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Even stranger than the fact that Gnarr and the Best Party actually succeeded in getting elected is the platform that they ran on. From the get-go Best Party assured that they would uphold the political tradition of breaking campaign promises. And, since most political parties are secretly corrupt, in favor of transparency the Best Party would be openly corrupt. Other promises made by the Best Party include a polar bear for the zoo, a Disneyland by the airport, a drug-free national parliament by 2020, in addition to free admittance to and free towels provided by all city pools (the election promise that they were “most proud of”). Gnarr and the Best Party also recorded an Icelandic take on the Tina Turner song “Simply the Best” with lyrics such as “We want a city that’s cuddly and clean and cool,” and “Tell the squatters in-charge that it’s time to leave.” Miraculously, this surreal and unprecedented campaign strategy held up to the democratic system.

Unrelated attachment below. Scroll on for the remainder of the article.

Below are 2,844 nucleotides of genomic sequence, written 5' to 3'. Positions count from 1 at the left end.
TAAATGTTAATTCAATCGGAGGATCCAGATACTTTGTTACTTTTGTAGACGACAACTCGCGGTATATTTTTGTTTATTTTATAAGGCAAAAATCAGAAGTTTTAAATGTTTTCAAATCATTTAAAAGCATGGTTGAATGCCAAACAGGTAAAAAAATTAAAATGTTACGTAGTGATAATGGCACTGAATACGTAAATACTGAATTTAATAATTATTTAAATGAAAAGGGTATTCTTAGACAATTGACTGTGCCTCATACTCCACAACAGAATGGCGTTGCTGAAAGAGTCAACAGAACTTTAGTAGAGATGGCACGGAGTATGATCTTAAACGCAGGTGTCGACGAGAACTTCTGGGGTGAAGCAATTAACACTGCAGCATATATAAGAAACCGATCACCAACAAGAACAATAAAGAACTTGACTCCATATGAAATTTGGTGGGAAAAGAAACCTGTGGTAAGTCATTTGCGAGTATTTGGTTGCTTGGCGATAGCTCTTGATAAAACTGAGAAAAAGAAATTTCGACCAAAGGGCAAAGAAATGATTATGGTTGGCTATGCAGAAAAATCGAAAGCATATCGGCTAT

Once the party was elected into power it fulfilled its obligation to the city, becoming more serious. But, of course, they did so while maintaining their antics that got them that far. Soon after getting elected Gnarr announced he would not enter a coalition government with anyone who has not seen his favorite show, The Wire. He also posted a video holiday greeting wearing a Darth Vader mask and a Santa Clause hat. He dressed in drag to march in the 2010 Gay Pride parade. Gnarr vehemently protested for the freedom of Russian punk band Pussy Riot (“Homophobia is not a phobia,” Gnarr said, “they are not scared, they are just assholes.”) He opposed the Chinese Government’s treatment of human rights activist Liu Xiaobo before Liu was awarded the Nobel Peace Prize. He also stated that the importance of the European Union is overrated. While in office Gnarr kept an online Mayoral Log on Facebook where he documented his day-to-day activities as mayor for the public to see.